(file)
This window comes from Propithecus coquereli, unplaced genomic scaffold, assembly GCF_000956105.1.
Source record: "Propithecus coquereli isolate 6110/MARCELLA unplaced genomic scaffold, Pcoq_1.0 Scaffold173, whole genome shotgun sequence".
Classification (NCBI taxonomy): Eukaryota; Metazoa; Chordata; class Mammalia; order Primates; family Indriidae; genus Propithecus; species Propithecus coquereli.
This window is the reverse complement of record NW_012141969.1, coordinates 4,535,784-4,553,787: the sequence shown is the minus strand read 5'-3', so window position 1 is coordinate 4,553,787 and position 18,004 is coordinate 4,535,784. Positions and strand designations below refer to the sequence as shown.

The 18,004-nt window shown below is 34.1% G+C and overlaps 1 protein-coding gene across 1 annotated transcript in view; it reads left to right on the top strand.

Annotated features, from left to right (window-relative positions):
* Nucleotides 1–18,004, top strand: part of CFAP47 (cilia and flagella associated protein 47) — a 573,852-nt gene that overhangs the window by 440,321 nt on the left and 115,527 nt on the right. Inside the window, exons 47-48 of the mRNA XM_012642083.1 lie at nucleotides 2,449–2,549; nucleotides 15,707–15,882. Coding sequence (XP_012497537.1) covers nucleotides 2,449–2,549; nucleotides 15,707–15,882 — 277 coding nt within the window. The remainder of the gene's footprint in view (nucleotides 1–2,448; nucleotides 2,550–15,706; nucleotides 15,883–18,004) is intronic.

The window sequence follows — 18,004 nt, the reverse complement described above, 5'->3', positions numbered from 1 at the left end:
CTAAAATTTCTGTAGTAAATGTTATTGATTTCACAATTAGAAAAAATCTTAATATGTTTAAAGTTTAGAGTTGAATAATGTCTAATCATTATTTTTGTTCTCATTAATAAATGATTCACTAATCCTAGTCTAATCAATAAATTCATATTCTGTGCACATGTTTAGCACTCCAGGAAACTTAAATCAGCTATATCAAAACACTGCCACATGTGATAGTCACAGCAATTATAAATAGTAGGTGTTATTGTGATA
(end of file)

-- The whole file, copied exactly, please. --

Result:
This window comes from Propithecus coquereli, unplaced genomic scaffold, assembly GCF_000956105.1.
Source record: "Propithecus coquereli isolate 6110/MARCELLA unplaced genomic scaffold, Pcoq_1.0 Scaffold173, whole genome shotgun sequence".
Classification (NCBI taxonomy): Eukaryota; Metazoa; Chordata; class Mammalia; order Primates; family Indriidae; genus Propithecus; species Propithecus coquereli.
This window is the reverse complement of record NW_012141969.1, coordinates 4,535,784-4,553,787: the sequence shown is the minus strand read 5'-3', so window position 1 is coordinate 4,553,787 and position 18,004 is coordinate 4,535,784. Positions and strand designations below refer to the sequence as shown.

The 18,004-nt window shown below is 34.1% G+C and overlaps 1 protein-coding gene across 1 annotated transcript in view; it reads left to right on the top strand.

Annotated features, from left to right (window-relative positions):
* Nucleotides 1–18,004, top strand: part of CFAP47 (cilia and flagella associated protein 47) — a 573,852-nt gene that overhangs the window by 440,321 nt on the left and 115,527 nt on the right. Inside the window, exons 47-48 of the mRNA XM_012642083.1 lie at nucleotides 2,449–2,549; nucleotides 15,707–15,882. Coding sequence (XP_012497537.1) covers nucleotides 2,449–2,549; nucleotides 15,707–15,882 — 277 coding nt within the window. The remainder of the gene's footprint in view (nucleotides 1–2,448; nucleotides 2,550–15,706; nucleotides 15,883–18,004) is intronic.

The window sequence follows — 18,004 nt, the reverse complement described above, 5'->3', positions numbered from 1 at the left end:
CTAAAATTTCTGTAGTAAATGTTATTGATTTCACAATTAGAAAAAATCTTAATATGTTTAAAGTTTAGAGTTGAATAATGTCTAATCATTATTTTTGTTCTCATTAATAAATGATTCACTAATCCTAGTCTAATCAATAAATTCATATTCTGTGCACATGTTTAGCACTCCAGGAAACTTAAATCAGCTATATCAAAACACTGCCACATGTGATAGTCACAGCAATTATAAATAGTAGGTGTTATTGTGATA